Wednesday, April 30, 2014

Classic Lemonade

I recently heard someone say that August was like the Sunday of Summer. I feel like lemonade, especially homemade lemonade is something that should be in hand on a lazy Sunday afternoon at the end of summer.

It's fresh, light, tangy, and just sweet enough to quench your craving for something sweet in between lunch and Sunday dinner. If I had a deck, balcony, back or front porch, I would take a full pitcher of this with me and read until the pitcher was empty and my mind was full.

Hope you enjoy!

1 part lemon juice
1 part sugar
4 parts cold water

Or, if you'd like your measuremtns in cups, use these:

1 cup lemon juice
1 cup sugar
4 cups cold water

Mix everything (in a large pitcher) like a rock star, and drink it like royalty.

Monday, April 28, 2014

Sweet Potato Curry Recipe

As a curried soup, this has a lot in common with other curry dishes. One of the problems with using curry, in my mind, is that it generally over powers most other flavors. To counteract that you need to use another strong flavor - pomegranate, coconut, or pineapple, just to name a few non-meat choices. In this case, it's paired with coconut and, most shockingly, sweet potatoes.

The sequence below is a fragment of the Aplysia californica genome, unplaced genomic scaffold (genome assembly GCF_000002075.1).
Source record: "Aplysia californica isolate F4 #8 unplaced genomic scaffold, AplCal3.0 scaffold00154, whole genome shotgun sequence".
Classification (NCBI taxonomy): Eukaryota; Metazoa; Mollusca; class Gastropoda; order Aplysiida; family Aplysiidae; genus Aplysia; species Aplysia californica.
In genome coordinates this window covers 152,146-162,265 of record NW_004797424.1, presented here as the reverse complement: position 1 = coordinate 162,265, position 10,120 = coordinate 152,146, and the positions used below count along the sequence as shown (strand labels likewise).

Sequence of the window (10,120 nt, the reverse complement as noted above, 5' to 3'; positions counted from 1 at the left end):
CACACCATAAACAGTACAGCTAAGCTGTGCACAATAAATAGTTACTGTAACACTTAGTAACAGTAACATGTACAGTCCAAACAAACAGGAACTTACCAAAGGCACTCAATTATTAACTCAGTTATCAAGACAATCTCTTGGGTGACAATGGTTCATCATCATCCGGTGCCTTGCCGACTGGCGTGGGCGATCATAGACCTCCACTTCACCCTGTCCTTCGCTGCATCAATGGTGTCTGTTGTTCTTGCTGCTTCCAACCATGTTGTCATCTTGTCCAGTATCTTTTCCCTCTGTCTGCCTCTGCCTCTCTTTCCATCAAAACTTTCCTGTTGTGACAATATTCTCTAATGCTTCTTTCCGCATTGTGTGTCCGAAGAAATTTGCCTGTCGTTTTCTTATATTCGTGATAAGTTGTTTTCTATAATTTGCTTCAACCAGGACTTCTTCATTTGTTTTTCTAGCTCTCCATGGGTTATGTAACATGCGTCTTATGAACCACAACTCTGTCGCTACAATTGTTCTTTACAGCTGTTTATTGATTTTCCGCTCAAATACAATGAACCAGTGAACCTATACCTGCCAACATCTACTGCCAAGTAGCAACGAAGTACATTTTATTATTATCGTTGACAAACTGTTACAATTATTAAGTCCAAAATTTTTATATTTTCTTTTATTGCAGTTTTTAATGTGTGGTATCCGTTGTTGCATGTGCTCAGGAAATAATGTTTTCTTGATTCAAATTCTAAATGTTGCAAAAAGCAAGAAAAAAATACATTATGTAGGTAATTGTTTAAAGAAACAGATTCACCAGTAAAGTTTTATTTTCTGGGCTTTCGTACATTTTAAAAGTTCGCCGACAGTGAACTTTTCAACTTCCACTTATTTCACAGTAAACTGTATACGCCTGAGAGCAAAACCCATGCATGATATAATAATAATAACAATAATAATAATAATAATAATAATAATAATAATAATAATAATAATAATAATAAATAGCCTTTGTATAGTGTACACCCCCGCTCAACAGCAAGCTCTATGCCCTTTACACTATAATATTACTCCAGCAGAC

Not only are sweet potatoes great for you, but it means that you don't need to add ANY sweeteners to this dish to expertly blend the curry and coconut. Also, the coconut is really just a supporting flavor in this dish, as opposed to some other dishes it is debuted in. 

Another nice thing about this is that the flavors come in waves - first the sweet and savory coconut is present, quickly followed up by a more distinct starchy sweetness that only sweet potatoes have, and finished with a peppery kick from the curry. 

As food goes - this is easy, fantastic, and a great conversation starter for dinner. 

5 cups packed, cooked and mashed sweet potatoes
1/2 sweet or yellow onion, diced OR 1 teaspoon onion powder
1 Tablespoon coconut oil
5 cups chicken broth
1 (15 ounce) can coconut milk (original recipe calls for light coconut milk, but I think you loose some of the needed flavor when you do.)
1 1/2 cups apple sauce
1 teaspoon nutmeg
1 teaspoon ground ginger
1/2 teaspoon sea salt
1 tablespoon curry powder


1. In a large pot, heat coconut oil and sauté onions just until translucent (if using onion powder, skip this step, and add all ingredients after step 2.